What's in a project plan?
by Paula K. Martin and Karen Tate, PMP, Contributing Editors
YOU'VE BEEN WORKING with your project team, planning your project, and now it's time to assemble the document. There are two major segments of a basic project plan: the detailed plan and the executive summary. Assemble the detailed project plan first, then extract the highlights for the executive summary.
The first section of the detailed plan is the Scope plan. Write down the scope description in which you describe the final deliverable in terms the customer can understand. Then define where the project begins and exactly where it ends—at what point are you finished and the next project or process becomes accountable. Next insert your scope boundaries table: what's included in your project, what processes will be affected by your project and which processes your project will affect, any overlaps with other projects. Don't forget to also include what's not included in the project so that there's no confusion about what you won't be doing.
Part of the scope plan is the Scope Quality plan. It starts with scope risk, which should include the scope risk rating for the final deliverable, the technical risks identified during your risk assessment meeting, and the countermeasures you chose to reduce the technical risks. And, don't forget to include who is accountable for each of the counter-measures chosen. Scope quality also includes customer acceptance criteria for the final deliverable and internal customer acceptance criteria for each interim deliverable. Now add the reviews and approvals table—in which you define the deliverables that need reviews or approvals, the people conducting the reviews, the type of review and the dates the review will begin and end. Remember, reviews and approvals take time and effort, so don't include any more than necessary to ensure scope quality.
Paula Martin and Karen Tate, co-founders of project management training and consulting firm Martin-Tate, specialize in team-based project management. They are also the authors of the Project Management Memory Jogger (available through the PMI Bookstore). A project plan template can be found on their website: www.projectresults.com. They can be reached at +513-563-3010 or +877-563-3010. Send comments on this column to email@example.com.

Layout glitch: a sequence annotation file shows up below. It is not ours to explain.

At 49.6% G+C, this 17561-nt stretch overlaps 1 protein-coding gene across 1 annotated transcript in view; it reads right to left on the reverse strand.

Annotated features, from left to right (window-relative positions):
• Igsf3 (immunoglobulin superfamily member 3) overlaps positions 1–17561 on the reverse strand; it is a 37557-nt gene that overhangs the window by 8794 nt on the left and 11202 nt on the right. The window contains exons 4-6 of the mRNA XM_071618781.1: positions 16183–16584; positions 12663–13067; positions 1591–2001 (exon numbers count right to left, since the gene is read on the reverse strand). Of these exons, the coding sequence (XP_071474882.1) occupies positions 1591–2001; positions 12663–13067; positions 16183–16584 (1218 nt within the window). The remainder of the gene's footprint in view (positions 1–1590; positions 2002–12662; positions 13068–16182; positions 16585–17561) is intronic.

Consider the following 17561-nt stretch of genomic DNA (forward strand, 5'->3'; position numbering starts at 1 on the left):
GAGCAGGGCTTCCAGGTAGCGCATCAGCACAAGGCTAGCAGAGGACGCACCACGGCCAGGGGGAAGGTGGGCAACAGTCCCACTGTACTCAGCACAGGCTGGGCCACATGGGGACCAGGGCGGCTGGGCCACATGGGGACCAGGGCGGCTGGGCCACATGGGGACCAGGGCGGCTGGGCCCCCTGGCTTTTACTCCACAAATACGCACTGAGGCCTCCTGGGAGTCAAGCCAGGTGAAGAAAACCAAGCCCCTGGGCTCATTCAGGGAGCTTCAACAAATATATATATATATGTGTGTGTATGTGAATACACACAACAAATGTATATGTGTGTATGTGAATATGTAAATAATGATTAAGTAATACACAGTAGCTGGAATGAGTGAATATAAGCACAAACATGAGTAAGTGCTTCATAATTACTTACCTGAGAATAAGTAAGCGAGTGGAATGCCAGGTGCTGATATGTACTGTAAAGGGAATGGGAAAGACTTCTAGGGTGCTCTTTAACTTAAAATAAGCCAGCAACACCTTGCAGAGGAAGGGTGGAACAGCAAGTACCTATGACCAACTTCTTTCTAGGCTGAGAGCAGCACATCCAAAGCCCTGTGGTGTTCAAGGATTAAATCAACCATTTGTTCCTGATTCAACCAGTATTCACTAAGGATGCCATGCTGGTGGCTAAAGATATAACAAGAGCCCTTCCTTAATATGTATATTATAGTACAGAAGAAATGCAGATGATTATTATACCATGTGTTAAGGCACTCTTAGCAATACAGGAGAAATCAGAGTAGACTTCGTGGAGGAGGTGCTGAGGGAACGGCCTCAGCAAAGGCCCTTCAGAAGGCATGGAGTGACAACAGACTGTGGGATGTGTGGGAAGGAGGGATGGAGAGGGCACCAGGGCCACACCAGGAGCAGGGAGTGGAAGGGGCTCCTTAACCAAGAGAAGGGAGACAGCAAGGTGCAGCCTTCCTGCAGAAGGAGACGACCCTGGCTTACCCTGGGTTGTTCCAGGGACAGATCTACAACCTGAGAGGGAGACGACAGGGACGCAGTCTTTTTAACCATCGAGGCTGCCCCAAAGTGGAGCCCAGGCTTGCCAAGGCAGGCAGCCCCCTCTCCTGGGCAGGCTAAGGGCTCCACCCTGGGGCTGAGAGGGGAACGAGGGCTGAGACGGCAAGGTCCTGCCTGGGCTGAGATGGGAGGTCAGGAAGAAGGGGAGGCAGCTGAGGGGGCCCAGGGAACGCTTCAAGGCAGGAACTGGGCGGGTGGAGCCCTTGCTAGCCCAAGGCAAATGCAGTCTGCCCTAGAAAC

The next section of your project plan will be Structure/Accountability. Your subproject work breakdown goes here. It shows how the project will be broken down into subprojects, the deliverables that will be produced by each subproject, and who is accountable for each deliverable. If you include activities in your breakdown structure (which we don't recommend), then make sure to include the person responsible for performing the activity or task.
The next section addresses Resources. Start by inserting your team composition/stakeholder table. In this table, list each project team member and his or her status (regular or ad hoc member) and each stakeholder and his or her status. If a stakeholder hasn't been included on the team, assign a team member to be a liaison to the stakeholder. Include the liaison in the table next to the stakeholder.
The Milestone Schedule comes next. There shouldn't be more than 10 to 13 total milestones, including the deadline date for the final deliverable. Now add your schedule risk assessment table. This table is similar to the scope risk table except it addresses risks to the schedule. Next, insert your deliverables schedule. (You can use any scheduling program to generate the schedule printout, but create the original schedule with your project team.) The staff effort estimate and/or forecast should be included in the Resources section, in addition to the spending estimate or forecast. (Creating a forecast will make it easier to monitor the plan during project execution.)
The final section is Change Management. Include your change management procedures and forms.
Now all that's left is the executive summary, which shouldn't run more than a page or so. It should outline the highlights of the project: The final deliverable and customer acceptance criteria; the key scope risks, risk rating and key countermeasures; the milestone schedule; the members of the project team; key schedule risks and countermeasures; the staff effort and spending estimates, including an accuracy rating; and any key project issues that need high-level attention.
VOILÀ, YOUR PLAN IS COMPLETE. All that remains is to have the sponsor, customer, and resource managers approve the document and you're ready to rock. ■
April 2000 PM Network